I just read that Mr Fred Rogers, our mutual neighbor, has passed away. I admit I preferred Sesame Street while growing up, but it would be hard for anyone not to feel some kind of loss at the news. Mr Rogers was a calm and gentle soul; his continued presence on TV was reassuring and his intentions were noble. “I believe” he is quoted on CNN, “that those of us who are the producers and purveyors of television — or video games or newspapers or any mass media — I believe that we are the servants of this nation.”
    He goes on to say, “I got into television because I hated it so. And I thought there was some way of using this fabulous instrument to be of nurture to those who would watch and listen.” With television sinking daily into a greater morass, one has to wonder if we will ever see his like again.

I apologize for taking so long on my next update. You see, I was snacking on chips the other day and dropped some cheese dip into the keyboard. Every time I tried to type a semicolon I would get “kl’].,”. And since I love to use semicolons, you can imagine what a distraction this was. Plus, I couldn’t decide whether to clean the keyboard or save the cheese dip for later.
    Either way, that’s all over with now, and I can get back to writing…
    …Just in time to admit I have not much to say.
    I did, though, find this story on CNN amusing. Evidently North Korea is declaring that if attacked, they will respond in song! The singing of this song will fill “imperialists and enemies with mortal terror.” No, not “I Know What Boys Like” — it’s a song called “Long Trip for Army-based Leadership”. This is a beloved hit of the Korean People’s Army, who also perform such classics as “Let’s Support Our Supreme Commander With Arms”, “The Wind From Mt. Paektu”, and “Strictly 4 My N.I.G.G.A.Z.”. Reportedly, their performances are so moving that General Secretary Li’l Kim Jong “Illing 2 B Thrilling” Il himself “warmly waved” during one of their concerts.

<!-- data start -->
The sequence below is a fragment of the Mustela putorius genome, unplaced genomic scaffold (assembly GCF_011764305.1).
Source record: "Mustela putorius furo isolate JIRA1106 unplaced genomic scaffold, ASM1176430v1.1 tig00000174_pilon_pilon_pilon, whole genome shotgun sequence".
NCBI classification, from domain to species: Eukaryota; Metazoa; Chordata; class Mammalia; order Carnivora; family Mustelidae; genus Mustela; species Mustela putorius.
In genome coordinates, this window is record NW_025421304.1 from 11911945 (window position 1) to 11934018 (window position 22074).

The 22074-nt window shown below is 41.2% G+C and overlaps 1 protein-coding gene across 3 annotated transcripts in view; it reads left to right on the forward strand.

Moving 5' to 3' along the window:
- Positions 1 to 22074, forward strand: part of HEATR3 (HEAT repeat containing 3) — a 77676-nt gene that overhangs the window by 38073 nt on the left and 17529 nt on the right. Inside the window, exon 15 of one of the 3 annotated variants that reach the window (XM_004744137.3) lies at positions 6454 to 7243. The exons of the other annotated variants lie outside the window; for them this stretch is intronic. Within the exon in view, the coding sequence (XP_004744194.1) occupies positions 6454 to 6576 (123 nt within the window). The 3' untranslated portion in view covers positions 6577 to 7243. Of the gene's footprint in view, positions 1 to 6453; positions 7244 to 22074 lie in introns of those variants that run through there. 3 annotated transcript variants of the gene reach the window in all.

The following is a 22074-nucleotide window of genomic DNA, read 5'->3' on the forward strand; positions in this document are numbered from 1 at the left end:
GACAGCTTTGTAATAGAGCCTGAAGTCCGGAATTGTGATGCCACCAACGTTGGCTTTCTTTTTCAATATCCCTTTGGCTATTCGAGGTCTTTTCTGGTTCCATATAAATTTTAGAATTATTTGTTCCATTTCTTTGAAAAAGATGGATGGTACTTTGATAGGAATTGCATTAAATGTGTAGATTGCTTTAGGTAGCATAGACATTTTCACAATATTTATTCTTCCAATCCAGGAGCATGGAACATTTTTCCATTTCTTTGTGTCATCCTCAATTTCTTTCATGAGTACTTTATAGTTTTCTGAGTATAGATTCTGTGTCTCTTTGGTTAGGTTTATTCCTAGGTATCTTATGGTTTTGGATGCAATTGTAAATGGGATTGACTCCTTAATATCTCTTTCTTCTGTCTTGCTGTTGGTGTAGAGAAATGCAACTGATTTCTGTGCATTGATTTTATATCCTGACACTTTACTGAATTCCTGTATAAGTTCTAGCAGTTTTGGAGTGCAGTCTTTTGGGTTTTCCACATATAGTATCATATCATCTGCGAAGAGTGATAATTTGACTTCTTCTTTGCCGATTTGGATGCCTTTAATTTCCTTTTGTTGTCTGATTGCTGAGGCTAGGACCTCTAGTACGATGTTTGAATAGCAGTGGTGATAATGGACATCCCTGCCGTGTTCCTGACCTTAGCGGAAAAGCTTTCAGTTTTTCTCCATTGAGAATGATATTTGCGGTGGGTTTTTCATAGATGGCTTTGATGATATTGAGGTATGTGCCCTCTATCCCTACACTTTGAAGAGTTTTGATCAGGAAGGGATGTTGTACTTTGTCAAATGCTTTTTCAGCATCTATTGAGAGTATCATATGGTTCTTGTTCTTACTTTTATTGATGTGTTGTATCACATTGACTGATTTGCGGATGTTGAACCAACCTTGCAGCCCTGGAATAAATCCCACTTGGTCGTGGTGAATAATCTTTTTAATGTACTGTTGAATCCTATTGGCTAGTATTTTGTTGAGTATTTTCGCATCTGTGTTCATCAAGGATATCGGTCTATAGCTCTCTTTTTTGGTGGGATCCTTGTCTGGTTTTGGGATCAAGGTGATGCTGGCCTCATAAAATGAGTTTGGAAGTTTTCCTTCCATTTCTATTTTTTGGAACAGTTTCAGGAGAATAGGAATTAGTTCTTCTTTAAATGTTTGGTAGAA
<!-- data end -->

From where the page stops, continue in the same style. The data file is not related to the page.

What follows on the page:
According to veteran boy band manager Lou Pearlman, the group has tight synchronization in their movements, but lacks the fluidity and sex appeal that would allow them to breakout and become international stars. Meanwhile, a high ranking White House source responds that if the KPA taunts the U.S. with song, we will be forced to retaliate by sending them Lou Reed.

This is old news, since it happened last Monday, but the more I think of it the more concerned I become. In this week’s Strong Bad e-mail, it looks like Strong Sad is either unconcious or, worse, dead! Does this mean his brother Strong Bad really put that hit on him? I’m getting worried. What has happened to Strong Sad!?
    Until we find out, here is a list of links related to the world’s greatest website:

Retro Crush interview
BYU News Net interview
Flakmag interview
Columbia Chronicle (brief interview)
Legion interview
Run Devil Run interview
Lympher’s interview
Homestar Runner’s Live Journal
Fhgwhgads: A H*R Community
“Apple Commercial” Flash tribute
A one-of-a-kind message from the man himself

Internet Theft     In the past I have been vocal on the abuses of P2P file sharing and pirated music. Now the problem has become exponentially worse. You, the thieving hordes of the World Wide Web, have crossed from sharing and “swapping” audio files to sharing information. Hundreds upon hundreds of personal websites, known […]

I just discovered a horrible development. The prices have risen in the snack machines here at work. The price of a 1½ oz bag of chips has gone up a nickel since yesterday. Now it’s at the ungainly amount of 80¢. Making matters worse, candy bars have gone up a whole dime, to 75¢. To say I am devastated would be an understatement.
    Offsetting that is some better news, and something I should’ve made note of over the weekend. Frolixo, a frequent commentator here, as well as coworker, bon vivant, and babe-magnet, has been hired as the new weekend columnist for the internationally renowned humor website Something Awful.